“Adding a package of hot dogs or a bag of chips would be great,” said Bigsby. “We do get crackers and things like that, and it’s not that we want to focus on not being nutritious, kids just want snacks for when they are on the go.”

With summer approaching and the school days coming to a gradual end, outdoor activities are on the rise, and with them, the extra requirement of food.

“I love to see folks receive some summer fun things from us,” said Bigsby. “Popsicles, watermelon, these kids are still running on their time — they are not looking at the crisis. So for a mom to be able to hand her kid over a Popsicle, or something, makes her feel good, it helps the family feel good, and it helps to tone down that tension around being in a tough spot right now. It keeps some normalcy in the food.”

CAP is unable to accept homemade goods, but they do take home-grown products such as fruits and vegetables. They provide a wide variety of recipes to those that come in, encouraging people to make their own food products with the ingredients that they can provide.

At one point, there was a group of people that donated jars and canning materials for those in need, which was a big hit for those in need that came in.

“I could hardly keep them in here before they all got scooped up,” said Bigsby. “They wanted to do some home canning.”

At one point, there was a generous donation of small packets of laundry detergent that the team paired with dryer sheets, enabling people to do laundry. They offer what they can in the means of toiletries such as toilet paper, feminine hygiene products, soap, shampoo, toothpaste, and toothbrushes, among other things. The availability of these items depends on donations received, and any donation goes straight toward those in need in the community.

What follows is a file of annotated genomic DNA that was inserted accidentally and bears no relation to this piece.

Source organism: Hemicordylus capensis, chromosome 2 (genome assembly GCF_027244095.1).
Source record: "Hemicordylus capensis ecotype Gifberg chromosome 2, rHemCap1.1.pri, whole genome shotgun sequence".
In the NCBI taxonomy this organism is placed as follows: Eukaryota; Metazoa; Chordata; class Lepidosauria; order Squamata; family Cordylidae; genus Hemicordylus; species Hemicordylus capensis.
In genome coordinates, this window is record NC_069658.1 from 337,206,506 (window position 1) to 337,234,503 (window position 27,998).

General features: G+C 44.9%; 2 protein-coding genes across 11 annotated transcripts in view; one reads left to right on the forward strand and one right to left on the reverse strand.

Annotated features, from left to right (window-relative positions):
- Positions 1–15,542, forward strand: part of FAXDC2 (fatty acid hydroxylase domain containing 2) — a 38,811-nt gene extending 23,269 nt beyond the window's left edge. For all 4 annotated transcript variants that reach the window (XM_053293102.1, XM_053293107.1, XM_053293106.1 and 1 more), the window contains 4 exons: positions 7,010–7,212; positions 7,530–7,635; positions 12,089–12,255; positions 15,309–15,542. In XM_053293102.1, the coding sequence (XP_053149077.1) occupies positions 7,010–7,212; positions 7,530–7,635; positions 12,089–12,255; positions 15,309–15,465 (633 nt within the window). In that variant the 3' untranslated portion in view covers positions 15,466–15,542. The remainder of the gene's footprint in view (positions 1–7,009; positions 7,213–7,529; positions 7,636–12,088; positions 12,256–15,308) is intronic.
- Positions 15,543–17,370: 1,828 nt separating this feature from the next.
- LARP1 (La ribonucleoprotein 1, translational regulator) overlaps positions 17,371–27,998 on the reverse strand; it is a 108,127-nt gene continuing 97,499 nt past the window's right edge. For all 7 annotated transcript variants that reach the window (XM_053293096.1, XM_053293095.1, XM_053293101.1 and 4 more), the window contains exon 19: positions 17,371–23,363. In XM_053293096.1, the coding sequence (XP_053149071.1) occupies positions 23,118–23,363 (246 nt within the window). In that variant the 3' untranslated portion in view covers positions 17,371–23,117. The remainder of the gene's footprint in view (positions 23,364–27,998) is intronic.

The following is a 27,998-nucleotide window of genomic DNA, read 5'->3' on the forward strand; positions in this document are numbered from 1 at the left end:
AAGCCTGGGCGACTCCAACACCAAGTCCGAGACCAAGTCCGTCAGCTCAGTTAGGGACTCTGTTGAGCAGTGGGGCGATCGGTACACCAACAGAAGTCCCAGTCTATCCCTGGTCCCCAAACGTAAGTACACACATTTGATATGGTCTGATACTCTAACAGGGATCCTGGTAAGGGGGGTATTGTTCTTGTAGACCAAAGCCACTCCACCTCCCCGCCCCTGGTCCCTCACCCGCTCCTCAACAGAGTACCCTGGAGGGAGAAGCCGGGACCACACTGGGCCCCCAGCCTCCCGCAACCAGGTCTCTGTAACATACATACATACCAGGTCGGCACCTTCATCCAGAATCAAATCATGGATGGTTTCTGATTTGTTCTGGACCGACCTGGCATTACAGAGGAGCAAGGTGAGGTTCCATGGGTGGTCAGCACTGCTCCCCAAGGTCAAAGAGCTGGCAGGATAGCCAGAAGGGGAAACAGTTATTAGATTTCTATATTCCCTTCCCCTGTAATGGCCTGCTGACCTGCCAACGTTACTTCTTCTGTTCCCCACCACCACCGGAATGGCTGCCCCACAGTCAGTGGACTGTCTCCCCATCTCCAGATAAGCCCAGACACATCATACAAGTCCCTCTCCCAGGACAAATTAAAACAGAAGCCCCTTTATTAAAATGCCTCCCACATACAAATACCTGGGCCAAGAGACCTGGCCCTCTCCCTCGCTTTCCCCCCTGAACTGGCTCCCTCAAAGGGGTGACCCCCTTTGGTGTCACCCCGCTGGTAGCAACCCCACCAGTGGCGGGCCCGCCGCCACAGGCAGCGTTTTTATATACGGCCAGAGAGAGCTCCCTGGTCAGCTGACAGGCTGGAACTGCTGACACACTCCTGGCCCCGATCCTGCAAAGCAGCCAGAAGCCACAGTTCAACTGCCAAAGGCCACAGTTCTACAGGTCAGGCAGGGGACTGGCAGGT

Having a clean body, clean clothes, and a clean environment has proven to increase happiness and reduce stress. There have been various studies that have shown the differences in the focus and wellbeing of individuals with a cluttered living space versus keeping a neat one. With the availability of items such as self and home care items, those going through tough times may feel better having the option to feel a bit more ‘normal’ with a little help.

CAP is not only a place for people to get food assistance, but they can apply for energy assistance and help with rent, pending proper funding.

“We do get what we call Crisis Funding, which is a bucket of funding that can help in the meantime for those that are facing a shutoff notice,” said Bigsby. “It doesn’t have to be the same heat vendor that you use for energy assistance, a lot of people don’t know that. For example, if you use wood for heat, but are struggling with the electric bill, we can still help with that.”

There are grants that CAP utilizes to help those in need of assistance, but they also accept monetary donations for a specific purpose. If someone were to walk in and donate a certain amount of money, it would go towards a category such as energy assistance or help with rent. The rent assistance goes hand in hand with the help of the Community Coalition for Families. All participating organizations strive to reduce poverty rates in the area by working together and educating community members of the needs of others within the community.